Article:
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RealAudio[.ra]

RealAudio is a proprietary audio format developed by RealNetworks. It uses a variety of audio codecs, ranging from low-bitrate formats that can be used over dialup modems, to high-fidelity formats for music. It can also be used as a streaming audio format, that is played at the same time as it is downloaded. Many internet radio stations use RealAudio to stream their programming over the internet in real time.

The first version of RealAudio was released in 1995. As of 2006, the current version is RealAudio 10.

File extensions

RealAudio files were originally identified by a filename extension of .ra (for Real Audio). In 1997 RealNetworks also began offering a video format called RealVideo. The combination of the audio and video formats was called RealMedia and used the file extension .rm. However, the latest version of RealProducer, Real's flagship encoder, reverted to using .ra for audio-only files, and began using .rv for video files (with or without audio), and .rmvb for VBR video files. The .ram (Real Audio Metadata) and .smil (Synchronized Multimedia Integration Language) file formats are sometimes encountered as links from web pages (see Streaming Audio section below).

Streaming Audio

RealAudio was developed as a streaming media format, meaning that it can be played while it is downloaded. It is possible to stream RealAudio using HTTP. In this case, the RealAudio file is retrieved similarly to a normal web page, but playback begins as soon as the first part is received and continues while the rest of the file is downloaded. Using http streaming works best with pre-recorded files. Some alternative protocols have been developed which work better for live broadcasts.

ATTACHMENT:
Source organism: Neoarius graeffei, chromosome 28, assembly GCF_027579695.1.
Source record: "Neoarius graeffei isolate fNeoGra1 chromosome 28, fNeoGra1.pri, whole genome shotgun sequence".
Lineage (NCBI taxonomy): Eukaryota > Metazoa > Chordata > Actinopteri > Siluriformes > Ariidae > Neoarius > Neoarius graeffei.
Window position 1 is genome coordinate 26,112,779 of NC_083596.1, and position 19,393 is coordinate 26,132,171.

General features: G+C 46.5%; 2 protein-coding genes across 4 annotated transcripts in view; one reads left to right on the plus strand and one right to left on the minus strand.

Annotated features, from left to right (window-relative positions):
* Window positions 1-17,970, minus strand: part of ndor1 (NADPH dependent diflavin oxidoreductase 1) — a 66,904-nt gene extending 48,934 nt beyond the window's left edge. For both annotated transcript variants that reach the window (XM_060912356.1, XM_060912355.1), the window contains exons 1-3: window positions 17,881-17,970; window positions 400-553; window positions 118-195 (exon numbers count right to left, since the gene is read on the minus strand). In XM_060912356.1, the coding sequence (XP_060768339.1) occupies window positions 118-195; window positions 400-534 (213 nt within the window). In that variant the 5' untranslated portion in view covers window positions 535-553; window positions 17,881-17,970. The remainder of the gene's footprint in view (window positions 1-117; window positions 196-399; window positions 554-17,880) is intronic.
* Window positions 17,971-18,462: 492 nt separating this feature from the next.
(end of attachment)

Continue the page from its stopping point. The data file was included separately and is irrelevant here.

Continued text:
The first version of RealAudio used a proprietary protocol called PNA or PNM to send streaming audio data. RealNetworks later switched to the IETF standardized Real Time Streaming Protocol (RTSP) but they use RTSP only to manage the connection. The actual audio data is sent with their own proprietary RDT protocol, which they initially kept secret. Recently some specifications for the RDT protocol have been made public through the Helix Community project. The open-source MPlayer project eventually developed a means of playing the RDT streams.

In many cases, web pages do not link directly to a RealAudio file. Instead they link to a .ram (Real Audio Metadata) or SMIL file. This is a small text file containing a link to the audio stream. When a user clicks on such a link, the user's web browser downloads the .ram or .smil file and launches the user's media player. The media player reads the pnm or rtsp URL from the file and then plays the stream.

 
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